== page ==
The Kurds in Turkey (Kurdish: Kurdên li Tirkiye, Turkish: Türkiye'deki Kürtler) are an Indo-European people first mentioned in ancient Greek sources. Based on these sources it is believed that Kurds are remnants of ancient Cordueni who established an ancient Kingdom near modern-day Diyarbakir in the first century BC. Cordueni were under the cultural and religious influence of Hurrian. Most Kurds live in Turkey, where their numbers are estimated somewhere between 11,400,000 and 15,000,000 people. Both figures include Zaza people as Kurds. These figures are for the number of persons who identify as Kurds, not the number who speak a Kurdish language, since many self-identified Kurds speak only Turkish. Estimations based on mother tongue data leads various estimations of Kurdish population in Turkey ranging from 6% to 23%, Ibrahim Sirkeci claims the closest figure should be above 17.8% taking into account political context and as a result the potential bias in responses recorded in surveys and censuses. Another source, based on the 1970s census, estimated that Kurds comprised around 8.5 million out of a total population of 35 million in Turkey (24%). Also the population growth rate of Kurds in 1970s was given as 3.27%.
Today, most Kurds in Turkey live in big cities (like Istanbul) or in Southeastern Turkey. There are also Kurdish people living in Tunceli Province and in the Central Anatolia Region, concentrated to the west of Lake Tuz (Haymana, Cihanbeyli, Kulu, Yunak) and also scattered in districts like Alaca, Çiçekdağı, Yerköy, Emirdağ, and Zile. Traditional Kurdish-inhabited regions inside present Turkish borders are sometimes referred to as Turkish Kurdistan. According to a March 2007 survey, Kurds and Zazas together comprise an estimated 13.4% of the adult population, and 15.68% of the whole population.
Kurdish separatist armed movements such as the PKK and KADEK continue to mount actions against the Turkish state and are held responsible for approximately 35,000 casualties of civilians and troops over the past two decades.
Between 1983 and 1991, it was forbidden to publicize, publish and/or Broadcast in any language other than Turkish, unless that language was the first official language of a country that Turkey has diplomatic relations with. Though this ban technically applied to any language, Kurdish, being the first official language of no country although widely spoken in the Kurdistan region, was to be the most affected.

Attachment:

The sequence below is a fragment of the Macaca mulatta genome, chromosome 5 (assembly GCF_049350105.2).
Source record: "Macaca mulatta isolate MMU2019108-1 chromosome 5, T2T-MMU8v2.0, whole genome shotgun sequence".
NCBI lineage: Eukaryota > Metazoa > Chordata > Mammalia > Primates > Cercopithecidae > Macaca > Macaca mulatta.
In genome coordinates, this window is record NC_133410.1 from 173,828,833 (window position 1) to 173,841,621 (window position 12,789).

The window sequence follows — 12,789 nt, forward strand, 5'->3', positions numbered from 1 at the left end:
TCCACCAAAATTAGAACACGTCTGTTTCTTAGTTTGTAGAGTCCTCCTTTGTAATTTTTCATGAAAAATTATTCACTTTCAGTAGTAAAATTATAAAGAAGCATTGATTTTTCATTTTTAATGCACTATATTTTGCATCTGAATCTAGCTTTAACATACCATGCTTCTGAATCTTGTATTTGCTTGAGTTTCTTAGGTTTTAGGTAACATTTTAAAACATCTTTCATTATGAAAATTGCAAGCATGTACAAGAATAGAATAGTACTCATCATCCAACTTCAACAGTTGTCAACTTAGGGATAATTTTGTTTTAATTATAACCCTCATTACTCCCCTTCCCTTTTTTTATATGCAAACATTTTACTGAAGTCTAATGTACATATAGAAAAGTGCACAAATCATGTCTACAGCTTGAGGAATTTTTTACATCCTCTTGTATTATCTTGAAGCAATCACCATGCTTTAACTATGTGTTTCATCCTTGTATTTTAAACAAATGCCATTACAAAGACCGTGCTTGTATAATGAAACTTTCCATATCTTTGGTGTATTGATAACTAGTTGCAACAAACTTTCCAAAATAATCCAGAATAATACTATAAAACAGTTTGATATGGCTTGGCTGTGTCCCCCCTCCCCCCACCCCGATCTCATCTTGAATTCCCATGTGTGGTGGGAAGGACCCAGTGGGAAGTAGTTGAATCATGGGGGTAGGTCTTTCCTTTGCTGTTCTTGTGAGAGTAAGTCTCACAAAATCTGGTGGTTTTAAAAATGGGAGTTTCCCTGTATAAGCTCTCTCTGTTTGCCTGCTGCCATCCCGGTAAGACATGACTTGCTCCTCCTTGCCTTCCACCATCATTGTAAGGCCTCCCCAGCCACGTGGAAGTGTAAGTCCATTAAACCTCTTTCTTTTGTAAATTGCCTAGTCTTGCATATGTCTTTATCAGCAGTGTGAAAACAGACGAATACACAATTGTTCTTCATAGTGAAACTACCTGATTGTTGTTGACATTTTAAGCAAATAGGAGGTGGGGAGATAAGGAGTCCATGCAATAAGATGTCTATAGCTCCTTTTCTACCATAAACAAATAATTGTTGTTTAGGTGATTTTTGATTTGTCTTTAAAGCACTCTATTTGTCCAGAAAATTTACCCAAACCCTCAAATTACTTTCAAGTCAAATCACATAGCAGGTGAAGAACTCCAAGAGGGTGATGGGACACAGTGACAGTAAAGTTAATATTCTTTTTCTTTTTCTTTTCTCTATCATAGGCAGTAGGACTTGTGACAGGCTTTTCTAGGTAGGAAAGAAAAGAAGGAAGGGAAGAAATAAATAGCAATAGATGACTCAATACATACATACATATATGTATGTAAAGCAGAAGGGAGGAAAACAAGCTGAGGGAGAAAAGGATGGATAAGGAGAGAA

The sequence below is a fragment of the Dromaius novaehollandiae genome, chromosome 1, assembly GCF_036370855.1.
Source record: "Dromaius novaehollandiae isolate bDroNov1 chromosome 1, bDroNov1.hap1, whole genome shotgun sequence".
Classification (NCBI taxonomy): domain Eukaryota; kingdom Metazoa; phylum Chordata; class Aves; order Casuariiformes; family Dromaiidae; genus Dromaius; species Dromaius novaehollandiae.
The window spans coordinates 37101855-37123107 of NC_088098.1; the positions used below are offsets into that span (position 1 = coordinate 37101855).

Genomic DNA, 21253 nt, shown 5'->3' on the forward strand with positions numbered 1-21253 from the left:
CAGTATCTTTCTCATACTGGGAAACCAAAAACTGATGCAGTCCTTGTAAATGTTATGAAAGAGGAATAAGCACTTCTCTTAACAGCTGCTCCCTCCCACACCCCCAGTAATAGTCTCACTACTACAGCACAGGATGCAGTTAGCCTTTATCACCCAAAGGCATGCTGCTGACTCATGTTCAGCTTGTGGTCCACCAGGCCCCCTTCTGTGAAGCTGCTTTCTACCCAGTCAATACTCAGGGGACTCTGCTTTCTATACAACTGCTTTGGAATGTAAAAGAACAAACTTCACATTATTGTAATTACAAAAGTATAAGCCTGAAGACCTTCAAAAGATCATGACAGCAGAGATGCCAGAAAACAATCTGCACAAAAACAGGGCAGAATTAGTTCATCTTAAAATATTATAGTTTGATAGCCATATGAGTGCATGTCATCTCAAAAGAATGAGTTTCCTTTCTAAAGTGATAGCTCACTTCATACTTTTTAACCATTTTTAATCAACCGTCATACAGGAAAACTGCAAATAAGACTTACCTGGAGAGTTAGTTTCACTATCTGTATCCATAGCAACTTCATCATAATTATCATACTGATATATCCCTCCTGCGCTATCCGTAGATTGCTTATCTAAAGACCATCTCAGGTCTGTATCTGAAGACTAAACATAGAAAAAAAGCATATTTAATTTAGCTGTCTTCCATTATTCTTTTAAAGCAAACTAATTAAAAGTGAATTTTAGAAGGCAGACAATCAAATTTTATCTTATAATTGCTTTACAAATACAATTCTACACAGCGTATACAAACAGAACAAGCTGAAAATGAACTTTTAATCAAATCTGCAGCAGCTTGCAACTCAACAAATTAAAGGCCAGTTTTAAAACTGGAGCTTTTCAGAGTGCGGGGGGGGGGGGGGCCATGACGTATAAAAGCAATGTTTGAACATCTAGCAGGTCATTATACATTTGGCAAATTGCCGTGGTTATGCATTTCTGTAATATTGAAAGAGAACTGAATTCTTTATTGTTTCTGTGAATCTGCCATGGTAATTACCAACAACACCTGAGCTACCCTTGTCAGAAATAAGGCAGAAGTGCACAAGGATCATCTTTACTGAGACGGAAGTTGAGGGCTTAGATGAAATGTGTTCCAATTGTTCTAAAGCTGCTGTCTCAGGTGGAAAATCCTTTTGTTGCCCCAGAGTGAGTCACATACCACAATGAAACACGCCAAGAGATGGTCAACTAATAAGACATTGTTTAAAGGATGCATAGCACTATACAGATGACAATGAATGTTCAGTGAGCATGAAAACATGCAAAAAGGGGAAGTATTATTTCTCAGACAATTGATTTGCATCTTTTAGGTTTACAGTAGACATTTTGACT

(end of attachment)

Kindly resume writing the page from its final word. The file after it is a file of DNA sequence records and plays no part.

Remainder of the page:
Turkey's treatment of its citizens of Kurdish origin has been a frequent subject of international criticism. Due to the size of their community, the Kurds are viewed as a threat to Turkey's national security. Kurds have largely resisted forcible assimilation policies of the government since 1930s. The main official strategy for assimilating the Kurds has been suppression of their language. Most Kurds have retained their native tongue, despite the governmental efforts over several decades to promote Turkish among them.
In the aftermath of the Koçkiri rebellion there was talk in the new Grand National Assembly of Turkey of some very limited forms of "autonomous administration" by the Kurds in a Kurdish region centred on Kurdistan. However, all this disappeared in the Treaty of Lausanne, signed in 1923.
The main part of the uprising was over by the end of March, as the Turkish authorities crushed the rebellion with continual aerial bombardments and a massive concentration of forces. More than 50,000 Turkish troops were mobilized against the rebellion. The military strength of the Kurds was 15,000. In this rebellion, Turkish government used its airplanes for bombing raids in the Diyarbakır area. During this operation, the airfield near Harput road was used.
This rebellion is considered as the first modern Kurdish war of liberation, and it was organized by a committee called Khoybun (Being-oneself). It brought together numerous patriotic Kurdish societies formed since the World War I in Cairo and Istanbul. In October 1927, a village near Mount Ararat was designated as the provisional capital of Kurdistan. Khoybun made appeals to the Great Powers and the League of Nations, and also sent messages to other Kurds in Iraq and Syria to ask for co-operation.
Turkish Army mobilized 50,000 troops to suppress the rebellion. Since Dersim region was closer to Ankara than the previous rebellious regions, Turkish Air Force was used more effectively against the uprising. Sabiha Gökçen, Turkey's first female pilot and the adopted daughter of Atatürk, took part in the bombing raids against the Dersim Kurds.
Seyit Riza was himself captured on 5 September 1937 and was hanged, together with ten of his lieutenants, on 18 November. Retribution by Turkish forces claimed at least 40,000 Dersimlis, who were deported and massacred following this defeat.
During the 1980s Turkey began a program of forced assimilation of its Kurdish population. This culminated in 1984 when the PKK began a rebellion against Turkish rule attacking Turkish military and civilian targets. Since the the PKK's militant operations began in 1984, 37,000 people have been killed. The PKK has been continuing it's guerrilla warfare in the mountains. However since 1995, and especially since the AK Party came to power there have been numerous reforms and the situation has greatly improved. As a result the fighting is limited to approximately 3000 fighters.
The Kurdish culture in Turkey is allegedly close to culture of Kurdish people in other regions and it has contributed greatly to the culture in Turkey. However, culturally Kurds in Turkey are much more closer to Turks since they share a common history and cultural background.